Uber suffers biggest ever quarterly loss

On Thursday while disclosing the stats of Uber’s recent quarter, ending in June, the company revealed its biggest ever quarterly loss of $5.2 billion. Uber’s loss was more than the analyst predicted while its revenue was less than anticipated.

It was believed that since the company went public in May, its stock compensation expenditure has been rising, touching about $3.9 billion by the end of quarter. It contributed hugely to the staggering loss.

Besides, the company held being on an investment spree responsible for the mounting losses, but had no regret about it. Uber continued to invest in various services, including freight shipping, meal deliveries and discounts offers for its core ride-hailing business, in order to get an edge over its competitors.

Responding to investor anxiety, Uber CEO Dara Khosrowshahi said,”There’s a general sense that while we’ve grown fast, we’ve slowed down.” He added, “We could push the company to break even if we wanted to, frankly, but I think what you will see from us is…lower losses going forward while at the same time we aggressively invest in new growth levers. But there’s no doubt in my mind that eventually the business will be a break even and profitable business.”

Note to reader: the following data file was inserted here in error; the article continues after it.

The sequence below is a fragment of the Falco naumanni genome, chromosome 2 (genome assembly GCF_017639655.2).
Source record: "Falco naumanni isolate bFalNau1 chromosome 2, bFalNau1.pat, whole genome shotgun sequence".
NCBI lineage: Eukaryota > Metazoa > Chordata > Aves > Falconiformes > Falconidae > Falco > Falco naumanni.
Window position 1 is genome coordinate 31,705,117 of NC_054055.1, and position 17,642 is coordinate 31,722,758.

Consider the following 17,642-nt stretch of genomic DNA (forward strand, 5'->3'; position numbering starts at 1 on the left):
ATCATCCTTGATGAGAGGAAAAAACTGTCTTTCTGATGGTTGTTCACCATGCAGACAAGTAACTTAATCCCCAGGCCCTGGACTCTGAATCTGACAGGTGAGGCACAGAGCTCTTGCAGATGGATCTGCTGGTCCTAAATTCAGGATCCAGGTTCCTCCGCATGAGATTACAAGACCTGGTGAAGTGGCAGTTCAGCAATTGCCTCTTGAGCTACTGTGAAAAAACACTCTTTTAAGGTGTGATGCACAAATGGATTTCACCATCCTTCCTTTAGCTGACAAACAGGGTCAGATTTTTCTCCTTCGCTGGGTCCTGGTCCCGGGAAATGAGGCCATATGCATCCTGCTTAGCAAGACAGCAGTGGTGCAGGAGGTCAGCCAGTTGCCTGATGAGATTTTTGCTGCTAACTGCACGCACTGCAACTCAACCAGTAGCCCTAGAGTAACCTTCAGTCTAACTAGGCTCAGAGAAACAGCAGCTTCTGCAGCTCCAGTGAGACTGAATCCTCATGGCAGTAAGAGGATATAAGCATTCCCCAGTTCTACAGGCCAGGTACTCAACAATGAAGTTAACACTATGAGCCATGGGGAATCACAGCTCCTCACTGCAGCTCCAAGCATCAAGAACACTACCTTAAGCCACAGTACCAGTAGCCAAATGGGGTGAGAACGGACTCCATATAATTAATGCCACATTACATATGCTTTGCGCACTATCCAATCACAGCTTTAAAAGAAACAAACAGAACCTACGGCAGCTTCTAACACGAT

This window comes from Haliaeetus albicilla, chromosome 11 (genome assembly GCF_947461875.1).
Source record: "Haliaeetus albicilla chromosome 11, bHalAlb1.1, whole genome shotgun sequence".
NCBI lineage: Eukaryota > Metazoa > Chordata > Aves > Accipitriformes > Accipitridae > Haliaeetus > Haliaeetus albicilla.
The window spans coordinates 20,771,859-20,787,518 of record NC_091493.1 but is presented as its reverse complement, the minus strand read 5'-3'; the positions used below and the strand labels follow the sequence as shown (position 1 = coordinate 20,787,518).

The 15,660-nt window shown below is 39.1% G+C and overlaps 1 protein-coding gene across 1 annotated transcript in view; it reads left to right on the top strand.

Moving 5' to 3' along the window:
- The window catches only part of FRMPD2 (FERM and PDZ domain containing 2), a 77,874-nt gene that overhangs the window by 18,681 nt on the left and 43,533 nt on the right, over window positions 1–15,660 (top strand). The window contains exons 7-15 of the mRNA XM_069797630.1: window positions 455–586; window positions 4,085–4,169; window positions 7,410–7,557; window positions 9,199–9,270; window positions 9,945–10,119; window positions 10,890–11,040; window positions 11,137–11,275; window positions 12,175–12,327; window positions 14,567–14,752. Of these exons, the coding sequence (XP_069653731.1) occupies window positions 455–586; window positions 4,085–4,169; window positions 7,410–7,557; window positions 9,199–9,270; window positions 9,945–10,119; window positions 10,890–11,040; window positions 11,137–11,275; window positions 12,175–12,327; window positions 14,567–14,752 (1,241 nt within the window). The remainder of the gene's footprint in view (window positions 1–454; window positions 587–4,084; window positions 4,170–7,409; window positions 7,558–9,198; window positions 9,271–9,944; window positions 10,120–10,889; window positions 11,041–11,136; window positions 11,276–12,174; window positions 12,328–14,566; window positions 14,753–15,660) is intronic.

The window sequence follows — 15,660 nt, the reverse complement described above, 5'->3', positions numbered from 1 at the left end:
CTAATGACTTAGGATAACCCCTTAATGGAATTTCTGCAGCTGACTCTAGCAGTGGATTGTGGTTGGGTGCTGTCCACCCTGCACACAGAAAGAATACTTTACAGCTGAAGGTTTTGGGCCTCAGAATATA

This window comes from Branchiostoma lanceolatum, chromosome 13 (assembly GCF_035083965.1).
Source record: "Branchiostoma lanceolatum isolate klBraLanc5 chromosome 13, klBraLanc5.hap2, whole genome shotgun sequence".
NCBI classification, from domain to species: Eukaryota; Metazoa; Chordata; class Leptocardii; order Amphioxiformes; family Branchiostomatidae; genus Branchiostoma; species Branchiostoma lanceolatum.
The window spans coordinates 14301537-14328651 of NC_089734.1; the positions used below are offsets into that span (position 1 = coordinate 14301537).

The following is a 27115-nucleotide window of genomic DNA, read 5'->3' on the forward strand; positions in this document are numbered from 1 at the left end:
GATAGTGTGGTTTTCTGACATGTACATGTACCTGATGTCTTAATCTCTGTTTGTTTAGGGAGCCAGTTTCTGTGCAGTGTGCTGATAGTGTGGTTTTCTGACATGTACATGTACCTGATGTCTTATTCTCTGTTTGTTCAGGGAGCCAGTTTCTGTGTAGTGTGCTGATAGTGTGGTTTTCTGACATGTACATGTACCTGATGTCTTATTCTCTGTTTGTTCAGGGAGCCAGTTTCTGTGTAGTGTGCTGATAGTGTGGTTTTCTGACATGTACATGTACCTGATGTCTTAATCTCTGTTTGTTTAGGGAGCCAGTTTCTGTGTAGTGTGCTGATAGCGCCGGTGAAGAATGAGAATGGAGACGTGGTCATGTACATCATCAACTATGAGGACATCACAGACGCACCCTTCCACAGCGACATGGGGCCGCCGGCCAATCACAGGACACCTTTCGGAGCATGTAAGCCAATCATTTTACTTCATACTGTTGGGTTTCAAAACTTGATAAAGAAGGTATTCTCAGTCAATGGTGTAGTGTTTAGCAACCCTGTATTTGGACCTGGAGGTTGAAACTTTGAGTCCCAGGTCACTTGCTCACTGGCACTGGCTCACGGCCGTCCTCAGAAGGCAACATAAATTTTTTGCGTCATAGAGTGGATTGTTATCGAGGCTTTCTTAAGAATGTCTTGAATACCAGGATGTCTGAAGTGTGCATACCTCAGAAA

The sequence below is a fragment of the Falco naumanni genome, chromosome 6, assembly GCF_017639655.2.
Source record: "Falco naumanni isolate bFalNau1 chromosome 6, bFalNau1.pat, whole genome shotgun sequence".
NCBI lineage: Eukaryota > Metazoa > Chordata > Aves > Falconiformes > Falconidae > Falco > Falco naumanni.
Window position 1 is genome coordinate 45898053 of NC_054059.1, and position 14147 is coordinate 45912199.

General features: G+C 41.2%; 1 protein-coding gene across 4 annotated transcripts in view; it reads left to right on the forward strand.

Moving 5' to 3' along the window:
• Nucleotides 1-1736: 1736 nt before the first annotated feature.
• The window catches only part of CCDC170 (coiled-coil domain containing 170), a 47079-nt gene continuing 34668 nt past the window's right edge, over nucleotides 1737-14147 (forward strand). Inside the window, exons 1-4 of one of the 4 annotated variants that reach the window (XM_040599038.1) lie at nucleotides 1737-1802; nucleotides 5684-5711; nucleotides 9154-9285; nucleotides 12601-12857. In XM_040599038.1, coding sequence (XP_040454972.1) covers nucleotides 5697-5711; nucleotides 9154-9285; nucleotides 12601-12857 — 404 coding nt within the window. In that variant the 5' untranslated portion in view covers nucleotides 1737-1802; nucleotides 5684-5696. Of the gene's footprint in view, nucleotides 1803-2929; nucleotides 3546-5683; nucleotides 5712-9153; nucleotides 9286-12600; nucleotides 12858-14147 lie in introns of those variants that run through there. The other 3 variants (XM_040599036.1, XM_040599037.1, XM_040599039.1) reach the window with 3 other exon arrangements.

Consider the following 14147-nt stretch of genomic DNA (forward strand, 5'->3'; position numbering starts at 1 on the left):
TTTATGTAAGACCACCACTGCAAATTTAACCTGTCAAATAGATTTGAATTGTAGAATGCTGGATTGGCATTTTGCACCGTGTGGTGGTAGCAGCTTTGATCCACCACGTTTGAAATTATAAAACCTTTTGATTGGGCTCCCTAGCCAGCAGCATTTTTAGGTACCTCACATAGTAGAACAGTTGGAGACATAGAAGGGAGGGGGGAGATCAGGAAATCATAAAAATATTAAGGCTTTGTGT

The Company had given heads up to the investors about its not-so-good financial performance as earlier Khosrowshahi, told CNBC that 2019 would be its peak investment year and in 2020, 2021, the losses would come down.

In the last quarter, Uber’s business revenue increased 14% to $3.1 billion. Khosrowshahi was more positive about the company’s ride-sharing business than its Uber Eats business. He believed that the ride-sharing service would ‘turn more profitable over the next couple years’, while he didn’t expect the meal-delivery service to become profitable in the coming year or the year after. In this period company’s revenue from ride-sharing services grew just 2% to $2.3 billion, while its Uber Eats food-delivery service rose 72% to $595 million. The revenue from ride-hailing service dipped because of the one-time payments the company made for driver appreciation.

Presenting a more optimistic future plan, Khosrowshahi said the returns from ride-sharing service would allow Uber ‘to invest aggressively in the Eats business and also carry a bottom line that improves’.

In the days leading upto the company’s quarterly report, it laid off 400 employees from its marketing team as a restructuring move.

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